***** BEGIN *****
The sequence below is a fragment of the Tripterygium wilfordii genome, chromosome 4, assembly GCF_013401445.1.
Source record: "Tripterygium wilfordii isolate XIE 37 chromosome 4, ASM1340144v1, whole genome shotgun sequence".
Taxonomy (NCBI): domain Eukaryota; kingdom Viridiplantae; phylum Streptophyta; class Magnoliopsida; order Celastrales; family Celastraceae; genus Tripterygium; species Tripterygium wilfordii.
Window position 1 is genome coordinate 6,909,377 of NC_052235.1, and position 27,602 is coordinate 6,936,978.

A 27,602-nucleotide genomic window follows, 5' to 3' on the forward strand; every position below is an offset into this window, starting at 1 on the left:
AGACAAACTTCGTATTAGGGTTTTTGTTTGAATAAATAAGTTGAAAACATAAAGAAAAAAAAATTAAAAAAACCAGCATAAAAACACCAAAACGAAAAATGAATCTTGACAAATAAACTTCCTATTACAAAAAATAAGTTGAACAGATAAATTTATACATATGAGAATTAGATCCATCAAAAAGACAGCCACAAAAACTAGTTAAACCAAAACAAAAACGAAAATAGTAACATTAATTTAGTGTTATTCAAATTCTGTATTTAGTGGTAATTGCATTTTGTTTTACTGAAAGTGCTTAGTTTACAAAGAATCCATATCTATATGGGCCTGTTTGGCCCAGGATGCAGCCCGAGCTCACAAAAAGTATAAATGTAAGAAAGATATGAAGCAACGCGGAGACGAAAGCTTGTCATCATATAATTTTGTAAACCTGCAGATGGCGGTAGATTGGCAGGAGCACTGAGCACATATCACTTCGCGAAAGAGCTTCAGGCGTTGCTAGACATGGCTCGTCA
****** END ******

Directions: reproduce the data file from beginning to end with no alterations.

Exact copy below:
The sequence below is a fragment of the Tripterygium wilfordii genome, chromosome 4, assembly GCF_013401445.1.
Source record: "Tripterygium wilfordii isolate XIE 37 chromosome 4, ASM1340144v1, whole genome shotgun sequence".
Taxonomy (NCBI): domain Eukaryota; kingdom Viridiplantae; phylum Streptophyta; class Magnoliopsida; order Celastrales; family Celastraceae; genus Tripterygium; species Tripterygium wilfordii.
Window position 1 is genome coordinate 6,909,377 of NC_052235.1, and position 27,602 is coordinate 6,936,978.

A 27,602-nucleotide genomic window follows, 5' to 3' on the forward strand; every position below is an offset into this window, starting at 1 on the left:
AGACAAACTTCGTATTAGGGTTTTTGTTTGAATAAATAAGTTGAAAACATAAAGAAAAAAAAATTAAAAAAACCAGCATAAAAACACCAAAACGAAAAATGAATCTTGACAAATAAACTTCCTATTACAAAAAATAAGTTGAACAGATAAATTTATACATATGAGAATTAGATCCATCAAAAAGACAGCCACAAAAACTAGTTAAACCAAAACAAAAACGAAAATAGTAACATTAATTTAGTGTTATTCAAATTCTGTATTTAGTGGTAATTGCATTTTGTTTTACTGAAAGTGCTTAGTTTACAAAGAATCCATATCTATATGGGCCTGTTTGGCCCAGGATGCAGCCCGAGCTCACAAAAAGTATAAATGTAAGAAAGATATGAAGCAACGCGGAGACGAAAGCTTGTCATCATATAATTTTGTAAACCTGCAGATGGCGGTAGATTGGCAGGAGCACTGAGCACATATCACTTCGCGAAAGAGCTTCAGGCGTTGCTAGACATGGCTCGTCA